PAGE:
Here’s my column from last week’s Leader. It forms part of the paper’s comprehensive pre-match coverage every Friday, featuring interviews, an in-depth look at the opposition and lots of statistical analysis. All content in the column (c) www.leaderlive.co.uk.
I’m getting sick of the Conference.
There are a lot of good clubs and an awful lot of nice people in the division. I’ve enjoyed some of the day trips and relished terrific performances. But the referees are starting to get to me.
Over the last few years it’s become a running joke among our commentary team to use the phrase “Conference ref” as a derogatory term. We’d mutter it in a resigned manner with a rueful shake of the head after another silly decision. Except the joke’s wearing thin now. Our results are being twisted by “Conference refs” far too regularly.
We reached a new low with the Hyde game, turned on its head by two remarkable penalty decisions given against us. The second was given in injury time by the linesman and was hard to take but the first, given against Brett Ormerod after he had the audacity to be tripped over in the penalty box, was astonishing.
I often see an incident one way at the time and reassess it when I’ve watched the video back. This was one of the rare occasions where my reaction at the time was that it was an horrendous decision, and when I watched it back again I realised it was actually an even worse call than I’d first thought!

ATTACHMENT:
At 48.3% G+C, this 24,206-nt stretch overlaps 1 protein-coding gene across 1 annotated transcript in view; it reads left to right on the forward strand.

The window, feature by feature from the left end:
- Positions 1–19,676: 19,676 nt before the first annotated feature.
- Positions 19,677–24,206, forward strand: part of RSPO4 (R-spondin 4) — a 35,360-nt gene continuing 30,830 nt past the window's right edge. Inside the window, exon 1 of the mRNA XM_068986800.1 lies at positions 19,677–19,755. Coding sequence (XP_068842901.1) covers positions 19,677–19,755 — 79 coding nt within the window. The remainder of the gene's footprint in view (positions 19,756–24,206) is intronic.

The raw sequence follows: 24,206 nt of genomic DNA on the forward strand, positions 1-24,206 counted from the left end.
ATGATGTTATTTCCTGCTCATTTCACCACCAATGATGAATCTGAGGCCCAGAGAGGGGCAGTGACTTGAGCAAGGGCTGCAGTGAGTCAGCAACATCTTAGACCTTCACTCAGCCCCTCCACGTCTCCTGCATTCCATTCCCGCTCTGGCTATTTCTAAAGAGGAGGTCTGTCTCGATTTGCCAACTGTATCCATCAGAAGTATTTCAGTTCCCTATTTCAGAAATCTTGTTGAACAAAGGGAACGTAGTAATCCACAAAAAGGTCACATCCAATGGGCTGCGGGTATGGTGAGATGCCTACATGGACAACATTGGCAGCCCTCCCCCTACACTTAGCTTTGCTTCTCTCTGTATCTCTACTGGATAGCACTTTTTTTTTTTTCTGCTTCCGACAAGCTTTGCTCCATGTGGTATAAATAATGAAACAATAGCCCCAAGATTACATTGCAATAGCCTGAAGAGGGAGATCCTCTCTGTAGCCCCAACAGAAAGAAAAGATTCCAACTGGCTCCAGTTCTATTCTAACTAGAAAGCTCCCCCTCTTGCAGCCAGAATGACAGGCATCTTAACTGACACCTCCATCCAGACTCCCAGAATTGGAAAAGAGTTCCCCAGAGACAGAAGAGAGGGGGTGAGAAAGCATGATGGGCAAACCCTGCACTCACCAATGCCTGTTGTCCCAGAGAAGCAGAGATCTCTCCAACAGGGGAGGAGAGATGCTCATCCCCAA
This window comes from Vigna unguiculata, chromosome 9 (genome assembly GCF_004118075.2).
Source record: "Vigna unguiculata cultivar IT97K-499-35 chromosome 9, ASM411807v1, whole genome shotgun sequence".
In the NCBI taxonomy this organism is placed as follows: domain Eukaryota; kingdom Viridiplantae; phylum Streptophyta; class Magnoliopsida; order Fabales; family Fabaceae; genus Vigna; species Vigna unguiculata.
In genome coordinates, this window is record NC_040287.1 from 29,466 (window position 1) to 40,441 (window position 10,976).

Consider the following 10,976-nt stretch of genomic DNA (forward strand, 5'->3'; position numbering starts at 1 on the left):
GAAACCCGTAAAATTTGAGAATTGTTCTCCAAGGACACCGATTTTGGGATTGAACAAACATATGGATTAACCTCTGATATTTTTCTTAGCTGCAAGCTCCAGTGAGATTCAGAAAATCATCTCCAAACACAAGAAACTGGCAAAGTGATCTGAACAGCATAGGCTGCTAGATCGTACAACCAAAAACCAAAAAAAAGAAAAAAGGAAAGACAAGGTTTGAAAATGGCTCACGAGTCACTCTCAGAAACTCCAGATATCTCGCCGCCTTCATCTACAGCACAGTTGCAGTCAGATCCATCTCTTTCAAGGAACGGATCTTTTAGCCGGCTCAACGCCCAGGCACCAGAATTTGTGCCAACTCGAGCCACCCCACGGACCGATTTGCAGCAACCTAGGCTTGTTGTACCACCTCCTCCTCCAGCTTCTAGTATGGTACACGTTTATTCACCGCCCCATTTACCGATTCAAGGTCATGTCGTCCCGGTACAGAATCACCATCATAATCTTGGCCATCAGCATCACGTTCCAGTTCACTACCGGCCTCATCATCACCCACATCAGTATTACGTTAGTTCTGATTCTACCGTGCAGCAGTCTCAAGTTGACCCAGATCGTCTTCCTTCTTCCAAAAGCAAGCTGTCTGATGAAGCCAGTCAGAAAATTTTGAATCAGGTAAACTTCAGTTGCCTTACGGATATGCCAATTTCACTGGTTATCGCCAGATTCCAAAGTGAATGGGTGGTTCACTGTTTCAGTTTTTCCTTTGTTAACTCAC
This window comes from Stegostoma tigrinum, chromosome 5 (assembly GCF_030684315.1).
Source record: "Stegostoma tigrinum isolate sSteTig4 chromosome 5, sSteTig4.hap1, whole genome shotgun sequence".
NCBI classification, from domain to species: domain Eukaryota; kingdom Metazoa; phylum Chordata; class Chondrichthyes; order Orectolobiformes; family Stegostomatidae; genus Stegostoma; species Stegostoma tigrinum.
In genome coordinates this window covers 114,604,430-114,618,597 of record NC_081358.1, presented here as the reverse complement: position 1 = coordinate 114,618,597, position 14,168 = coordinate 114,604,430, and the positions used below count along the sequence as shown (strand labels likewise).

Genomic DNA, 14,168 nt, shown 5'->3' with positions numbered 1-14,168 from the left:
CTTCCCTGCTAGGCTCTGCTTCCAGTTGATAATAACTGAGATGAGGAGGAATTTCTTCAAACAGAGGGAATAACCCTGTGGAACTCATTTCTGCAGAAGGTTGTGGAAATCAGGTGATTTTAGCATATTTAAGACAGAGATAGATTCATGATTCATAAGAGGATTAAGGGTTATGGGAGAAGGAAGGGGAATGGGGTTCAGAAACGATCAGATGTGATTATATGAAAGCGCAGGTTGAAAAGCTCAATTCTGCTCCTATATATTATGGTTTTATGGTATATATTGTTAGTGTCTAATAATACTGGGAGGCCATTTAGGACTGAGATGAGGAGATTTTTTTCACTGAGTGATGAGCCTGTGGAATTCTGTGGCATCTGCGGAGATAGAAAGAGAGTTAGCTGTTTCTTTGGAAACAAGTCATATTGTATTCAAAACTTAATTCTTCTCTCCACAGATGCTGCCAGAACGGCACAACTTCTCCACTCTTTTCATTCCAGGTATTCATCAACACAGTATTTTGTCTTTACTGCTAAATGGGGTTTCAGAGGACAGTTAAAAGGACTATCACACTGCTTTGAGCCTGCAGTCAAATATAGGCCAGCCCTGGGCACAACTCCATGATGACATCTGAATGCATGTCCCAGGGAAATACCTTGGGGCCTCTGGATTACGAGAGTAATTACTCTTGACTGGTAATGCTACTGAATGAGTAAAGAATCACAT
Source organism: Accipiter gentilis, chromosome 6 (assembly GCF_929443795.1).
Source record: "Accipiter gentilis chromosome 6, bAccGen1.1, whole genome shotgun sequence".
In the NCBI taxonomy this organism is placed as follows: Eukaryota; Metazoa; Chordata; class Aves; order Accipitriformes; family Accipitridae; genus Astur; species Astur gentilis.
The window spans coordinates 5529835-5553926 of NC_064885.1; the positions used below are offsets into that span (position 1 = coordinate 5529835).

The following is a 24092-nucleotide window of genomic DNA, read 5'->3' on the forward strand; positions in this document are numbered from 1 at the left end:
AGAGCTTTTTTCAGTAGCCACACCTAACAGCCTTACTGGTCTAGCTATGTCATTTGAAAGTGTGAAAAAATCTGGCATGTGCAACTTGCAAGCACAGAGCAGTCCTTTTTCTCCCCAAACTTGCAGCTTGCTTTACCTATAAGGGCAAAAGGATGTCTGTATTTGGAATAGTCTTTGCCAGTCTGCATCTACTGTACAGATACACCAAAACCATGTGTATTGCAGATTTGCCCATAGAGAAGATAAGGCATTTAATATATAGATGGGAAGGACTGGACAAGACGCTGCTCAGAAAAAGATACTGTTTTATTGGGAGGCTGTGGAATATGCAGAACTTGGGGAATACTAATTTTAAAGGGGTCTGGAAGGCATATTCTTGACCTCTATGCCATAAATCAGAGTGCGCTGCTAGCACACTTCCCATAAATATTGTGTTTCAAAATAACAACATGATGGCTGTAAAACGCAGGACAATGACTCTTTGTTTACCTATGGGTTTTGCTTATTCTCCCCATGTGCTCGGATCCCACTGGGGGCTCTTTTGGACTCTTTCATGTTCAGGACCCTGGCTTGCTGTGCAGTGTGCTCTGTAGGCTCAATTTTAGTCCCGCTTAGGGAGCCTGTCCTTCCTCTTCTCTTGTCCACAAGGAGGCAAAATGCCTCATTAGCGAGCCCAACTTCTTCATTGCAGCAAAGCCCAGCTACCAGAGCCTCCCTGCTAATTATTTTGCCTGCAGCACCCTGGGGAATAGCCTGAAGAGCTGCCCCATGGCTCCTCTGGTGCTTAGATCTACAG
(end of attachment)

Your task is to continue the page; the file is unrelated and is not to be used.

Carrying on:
I felt that decision was the worst I’d ever seen. And then Brett Huxtable came along.
Huxtable was the man in the middle last Tuesday, his remarkable decision to overrule his linesman’s offside flag condemning us to defeat. Man in the middle is the appropriate term. I’m reluctant to travel down the referee-baiting route and buy into notions that they crave the limelight. However, this referee’s eager demands for complimentary tickets for friends and family imply that here was a man keen to be seen taking control of a match at the biggest ground his career is liable to take him.
The best you could say about the decision was that it was deliberately perverse. Andy Morrell reported after the game that the official had told him that the move had entered a second phase. Frankly, that’s an absolute nonsense: the argument that there was a second phase of play is completely irrelevant and completely untenable.
He would have been on safer ground if he’d argued that Sean Marks wasn’t interfering with play. The rules define interfering with play as “playing or touching the ball passed or touched by a team-mate”. Marks didn’t touch it.
However, that’s ignoring the fact that Steve Tomassen wouldn’t have lunged in to play the ball if Marks hadn’t been there, and that a player is interfering “before playing or touching the ball, if…no other team-mate in an onside position has the opportunity to play the ball.” Marks was the only Braintree able to play the ball, so the referee’s perverse desire to give the goal is stymied at every turn. Except there’s no recourse to justice. Once more, the “Conference ref” has struck.